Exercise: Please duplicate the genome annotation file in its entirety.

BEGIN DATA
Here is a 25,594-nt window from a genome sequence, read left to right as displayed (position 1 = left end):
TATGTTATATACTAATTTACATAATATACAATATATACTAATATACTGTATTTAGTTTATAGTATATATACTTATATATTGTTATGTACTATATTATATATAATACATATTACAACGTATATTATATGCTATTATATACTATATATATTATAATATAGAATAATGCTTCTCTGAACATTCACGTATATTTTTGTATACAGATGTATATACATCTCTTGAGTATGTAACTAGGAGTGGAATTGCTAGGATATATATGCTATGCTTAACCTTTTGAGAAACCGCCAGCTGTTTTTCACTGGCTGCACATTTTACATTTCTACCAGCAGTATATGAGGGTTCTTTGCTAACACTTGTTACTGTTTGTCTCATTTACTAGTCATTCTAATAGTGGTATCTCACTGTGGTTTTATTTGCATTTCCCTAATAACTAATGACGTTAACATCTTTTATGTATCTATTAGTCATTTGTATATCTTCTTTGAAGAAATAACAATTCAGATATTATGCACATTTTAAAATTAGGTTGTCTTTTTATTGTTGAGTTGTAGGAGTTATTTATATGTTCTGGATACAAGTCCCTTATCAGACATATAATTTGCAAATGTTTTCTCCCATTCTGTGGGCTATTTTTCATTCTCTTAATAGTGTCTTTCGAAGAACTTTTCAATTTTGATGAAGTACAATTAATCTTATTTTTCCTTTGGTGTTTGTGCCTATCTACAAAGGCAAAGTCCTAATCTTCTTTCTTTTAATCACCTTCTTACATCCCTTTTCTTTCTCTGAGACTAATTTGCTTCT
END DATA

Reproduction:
Here is a 25,594-nt window from a genome sequence, read left to right as displayed (position 1 = left end):
TATGTTATATACTAATTTACATAATATACAATATATACTAATATACTGTATTTAGTTTATAGTATATATACTTATATATTGTTATGTACTATATTATATATAATACATATTACAACGTATATTATATGCTATTATATACTATATATATTATAATATAGAATAATGCTTCTCTGAACATTCACGTATATTTTTGTATACAGATGTATATACATCTCTTGAGTATGTAACTAGGAGTGGAATTGCTAGGATATATATGCTATGCTTAACCTTTTGAGAAACCGCCAGCTGTTTTTCACTGGCTGCACATTTTACATTTCTACCAGCAGTATATGAGGGTTCTTTGCTAACACTTGTTACTGTTTGTCTCATTTACTAGTCATTCTAATAGTGGTATCTCACTGTGGTTTTATTTGCATTTCCCTAATAACTAATGACGTTAACATCTTTTATGTATCTATTAGTCATTTGTATATCTTCTTTGAAGAAATAACAATTCAGATATTATGCACATTTTAAAATTAGGTTGTCTTTTTATTGTTGAGTTGTAGGAGTTATTTATATGTTCTGGATACAAGTCCCTTATCAGACATATAATTTGCAAATGTTTTCTCCCATTCTGTGGGCTATTTTTCATTCTCTTAATAGTGTCTTTCGAAGAACTTTTCAATTTTGATGAAGTACAATTAATCTTATTTTTCCTTTGGTGTTTGTGCCTATCTACAAAGGCAAAGTCCTAATCTTCTTTCTTTTAATCACCTTCTTACATCCCTTTTCTTTCTCTGAGACTAATTTGCTTCT